When you fall down before God in prayer, become in your thought like an ant, like a creeping thing of the earth, like a leech, and like a tiny lisping child. Do not say anything before him with knowledge, but with a child’s manner of thought, draw near God and walk before him, that you may be counted worthy of that paternal providence that fathers have for their small children.
[Mar Isaac the Syrian, Ascetical Homilies]
Let us consider, beloved, how the Master continually calls our attention to the future resurrection, the first fruits of which He has made the Lord Jesus Christ by raising Him from the dead. Let us consider, beloved, the kind of resurrection that occurs at regular intervals. Day and night give us examples of resurrection. The night sleeps, the day rises; the day departs, the night comes on. Let us take the crops. The sowing – how and in what manner does it take place? The sower goes out and puts each of the seeds into the soil: when they fall on the soil, they are dry and bare, and decay. But once they have decayed, the Master’s wondrous Providence makes them rise, and each one increases and brings forth multiple fruit.
[St. Clement of Rome, Epistle to the Corinthians]
The brethren said, “Abba Arsenius said unto one of the brethren, ‘Lead the ascetic life with all the strength that you have, and the hidden labour which is within, and which is performed for God’s sake, shall vanquish your external passions’; to what does he give the name of passions?”
The old man said, “In this case, Abba Arsenius call the labours of the body ‘passions,’ because they constrain those who toil, and make them feel pain, even as Abba Macarius said, “Constrain your soul with pains and labours of every kind in ascetic excellence.” And this is what Abba Arsenius said to that brother, “Labour with all your might in the work of righteousness, and toil with the labours of the mind more than with all the various kinds of work of the body. For the labours of the body only incite and gratify the passions of the body, but the labours of the mind, that is to say, the thought which is in God, and prayer without ceasing, and the suppression of the thought(s) with humility liberate a man from all the passions, and they vanquish devils, and purify the heart, and make perfect love, and make him worthy of the revelations of the spirit.'”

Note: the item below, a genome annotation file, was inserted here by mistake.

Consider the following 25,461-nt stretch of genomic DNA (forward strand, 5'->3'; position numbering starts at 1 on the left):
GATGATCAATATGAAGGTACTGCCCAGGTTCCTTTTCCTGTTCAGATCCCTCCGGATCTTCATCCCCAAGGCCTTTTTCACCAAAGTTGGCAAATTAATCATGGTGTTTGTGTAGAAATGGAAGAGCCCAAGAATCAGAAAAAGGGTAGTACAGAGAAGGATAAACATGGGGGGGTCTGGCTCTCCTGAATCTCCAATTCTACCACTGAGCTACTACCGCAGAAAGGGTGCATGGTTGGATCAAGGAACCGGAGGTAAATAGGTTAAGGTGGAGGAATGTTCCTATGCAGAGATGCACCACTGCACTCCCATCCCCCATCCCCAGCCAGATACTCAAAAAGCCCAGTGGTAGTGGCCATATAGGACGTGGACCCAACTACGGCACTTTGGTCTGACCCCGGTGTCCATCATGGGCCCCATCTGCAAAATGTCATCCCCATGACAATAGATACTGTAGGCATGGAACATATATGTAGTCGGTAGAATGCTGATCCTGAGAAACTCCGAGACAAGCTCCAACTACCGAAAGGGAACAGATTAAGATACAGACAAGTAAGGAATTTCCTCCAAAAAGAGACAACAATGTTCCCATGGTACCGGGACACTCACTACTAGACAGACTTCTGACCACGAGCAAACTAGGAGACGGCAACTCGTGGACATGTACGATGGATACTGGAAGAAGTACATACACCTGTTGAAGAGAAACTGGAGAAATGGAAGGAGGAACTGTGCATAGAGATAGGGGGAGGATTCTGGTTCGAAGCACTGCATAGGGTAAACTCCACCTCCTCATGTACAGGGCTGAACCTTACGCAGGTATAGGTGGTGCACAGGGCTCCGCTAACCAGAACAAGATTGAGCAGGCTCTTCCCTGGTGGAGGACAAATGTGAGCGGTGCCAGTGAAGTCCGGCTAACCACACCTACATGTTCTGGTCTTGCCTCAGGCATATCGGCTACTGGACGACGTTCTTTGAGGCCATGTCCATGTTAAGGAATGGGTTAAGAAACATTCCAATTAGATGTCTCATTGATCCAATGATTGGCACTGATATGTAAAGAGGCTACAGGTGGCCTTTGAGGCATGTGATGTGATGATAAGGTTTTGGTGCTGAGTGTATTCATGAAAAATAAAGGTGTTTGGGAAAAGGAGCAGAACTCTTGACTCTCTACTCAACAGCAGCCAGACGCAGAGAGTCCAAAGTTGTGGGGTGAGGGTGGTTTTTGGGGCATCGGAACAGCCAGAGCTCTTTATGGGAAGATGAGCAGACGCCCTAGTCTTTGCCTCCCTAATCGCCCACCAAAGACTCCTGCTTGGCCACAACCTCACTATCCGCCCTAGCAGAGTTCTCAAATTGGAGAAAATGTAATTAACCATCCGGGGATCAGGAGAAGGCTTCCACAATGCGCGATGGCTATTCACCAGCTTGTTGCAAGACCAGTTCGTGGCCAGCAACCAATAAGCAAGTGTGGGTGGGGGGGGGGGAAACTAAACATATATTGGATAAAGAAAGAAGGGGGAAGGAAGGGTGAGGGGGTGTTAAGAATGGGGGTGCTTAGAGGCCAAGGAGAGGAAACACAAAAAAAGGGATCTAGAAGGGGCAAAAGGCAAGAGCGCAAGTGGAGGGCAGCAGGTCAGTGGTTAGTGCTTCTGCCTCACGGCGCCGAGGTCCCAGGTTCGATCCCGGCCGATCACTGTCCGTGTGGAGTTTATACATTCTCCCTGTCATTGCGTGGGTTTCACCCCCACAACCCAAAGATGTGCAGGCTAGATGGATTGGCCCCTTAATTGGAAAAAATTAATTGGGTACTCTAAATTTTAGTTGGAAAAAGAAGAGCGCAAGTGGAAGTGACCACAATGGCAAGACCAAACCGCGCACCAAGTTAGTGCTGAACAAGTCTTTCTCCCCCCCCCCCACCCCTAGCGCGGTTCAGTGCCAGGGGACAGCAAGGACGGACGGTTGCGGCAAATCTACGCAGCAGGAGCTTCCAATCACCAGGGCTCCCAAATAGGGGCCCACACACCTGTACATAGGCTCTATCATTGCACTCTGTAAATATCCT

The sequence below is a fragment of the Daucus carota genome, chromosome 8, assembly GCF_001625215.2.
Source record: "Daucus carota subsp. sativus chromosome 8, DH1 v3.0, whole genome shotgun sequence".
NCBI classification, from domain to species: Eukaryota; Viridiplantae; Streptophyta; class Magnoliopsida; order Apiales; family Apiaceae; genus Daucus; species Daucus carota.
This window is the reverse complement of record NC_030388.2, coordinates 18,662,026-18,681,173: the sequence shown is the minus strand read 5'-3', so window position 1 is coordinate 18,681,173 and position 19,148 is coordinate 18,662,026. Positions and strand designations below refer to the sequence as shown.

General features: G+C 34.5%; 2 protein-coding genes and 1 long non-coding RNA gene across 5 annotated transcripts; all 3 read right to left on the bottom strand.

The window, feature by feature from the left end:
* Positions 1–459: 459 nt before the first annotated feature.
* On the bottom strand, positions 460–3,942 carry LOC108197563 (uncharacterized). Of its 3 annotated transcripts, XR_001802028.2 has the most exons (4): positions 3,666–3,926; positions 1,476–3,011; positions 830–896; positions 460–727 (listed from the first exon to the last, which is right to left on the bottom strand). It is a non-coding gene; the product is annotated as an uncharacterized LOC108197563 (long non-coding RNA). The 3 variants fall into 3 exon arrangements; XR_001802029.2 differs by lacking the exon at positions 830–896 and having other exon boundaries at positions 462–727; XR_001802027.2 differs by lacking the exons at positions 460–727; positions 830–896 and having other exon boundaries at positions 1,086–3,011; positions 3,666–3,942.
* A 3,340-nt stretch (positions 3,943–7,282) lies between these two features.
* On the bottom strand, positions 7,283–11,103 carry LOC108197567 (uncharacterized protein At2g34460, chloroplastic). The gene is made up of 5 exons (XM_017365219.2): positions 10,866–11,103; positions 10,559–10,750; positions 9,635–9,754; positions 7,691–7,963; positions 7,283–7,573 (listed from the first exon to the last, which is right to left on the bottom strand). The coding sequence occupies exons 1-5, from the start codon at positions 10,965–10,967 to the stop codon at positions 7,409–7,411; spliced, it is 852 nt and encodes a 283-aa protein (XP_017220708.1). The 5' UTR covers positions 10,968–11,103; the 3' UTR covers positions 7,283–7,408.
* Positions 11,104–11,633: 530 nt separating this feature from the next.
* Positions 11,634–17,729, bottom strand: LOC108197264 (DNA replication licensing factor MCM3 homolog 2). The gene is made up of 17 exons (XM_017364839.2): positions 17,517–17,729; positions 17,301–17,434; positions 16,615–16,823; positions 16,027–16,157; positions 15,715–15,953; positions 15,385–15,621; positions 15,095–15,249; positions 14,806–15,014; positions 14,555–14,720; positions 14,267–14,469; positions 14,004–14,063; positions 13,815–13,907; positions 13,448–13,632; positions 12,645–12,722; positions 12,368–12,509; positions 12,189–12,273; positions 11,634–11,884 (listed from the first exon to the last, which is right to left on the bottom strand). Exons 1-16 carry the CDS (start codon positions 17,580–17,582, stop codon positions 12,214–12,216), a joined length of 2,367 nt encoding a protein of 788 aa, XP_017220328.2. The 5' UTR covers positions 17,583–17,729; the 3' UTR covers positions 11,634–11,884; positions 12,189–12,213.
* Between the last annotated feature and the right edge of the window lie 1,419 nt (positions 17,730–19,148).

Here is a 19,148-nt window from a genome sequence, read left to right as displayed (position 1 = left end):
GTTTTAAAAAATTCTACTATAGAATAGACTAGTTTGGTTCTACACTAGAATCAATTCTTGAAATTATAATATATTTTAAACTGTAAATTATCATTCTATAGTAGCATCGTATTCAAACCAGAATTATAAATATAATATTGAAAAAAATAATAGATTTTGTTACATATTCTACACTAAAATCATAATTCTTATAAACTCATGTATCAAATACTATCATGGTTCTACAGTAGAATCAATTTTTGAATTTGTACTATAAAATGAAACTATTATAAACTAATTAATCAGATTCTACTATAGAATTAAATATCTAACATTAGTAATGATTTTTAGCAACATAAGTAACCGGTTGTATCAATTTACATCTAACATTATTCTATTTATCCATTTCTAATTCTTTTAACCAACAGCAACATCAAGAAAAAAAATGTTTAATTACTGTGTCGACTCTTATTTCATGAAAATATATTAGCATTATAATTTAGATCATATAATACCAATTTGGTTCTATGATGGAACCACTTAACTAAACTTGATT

[Abba Arsenius and Abba Macarius, Apophthegmata Patrum]
Abba Macarius was asked, “How should one pray?” The old man said, “There is no need at all to make long discourses; it is enough to stretch out one’s hands and say, ‘Lord, as you will, and as you know, have mercy.’ And if the conflict grows fiercer say, ‘Lord, help!’ He knows very well what we need and He shows us His mercy.”
[Abba Macarius the Egyptian, Apophthegmata Patrum]
On one occasion some early grapes were sent to Abba Macarius because he longed for them, and to give a proof of his abstinence, he sent them to another brother who was sick, and who craved for grapes; and having received them, he rejoiced over them greatly, and then he despised his desire, and sent them on to another brother, as one who had no wish for food of any kind, and who held his self-denial in contempt. Now when the brother had received the grapes, although he desired greatly to eat them, he did the same as the other brother had done, and no man wished to eat them. And after they had gone about among many brethren, the last one who received them sent them to the blessed Macarius as a gift of great honour; and when the blessed Macarius saw the grapes he marvelled at the extent of the self-denial of the brethren, and gave thanks unto God, and he did not eat them.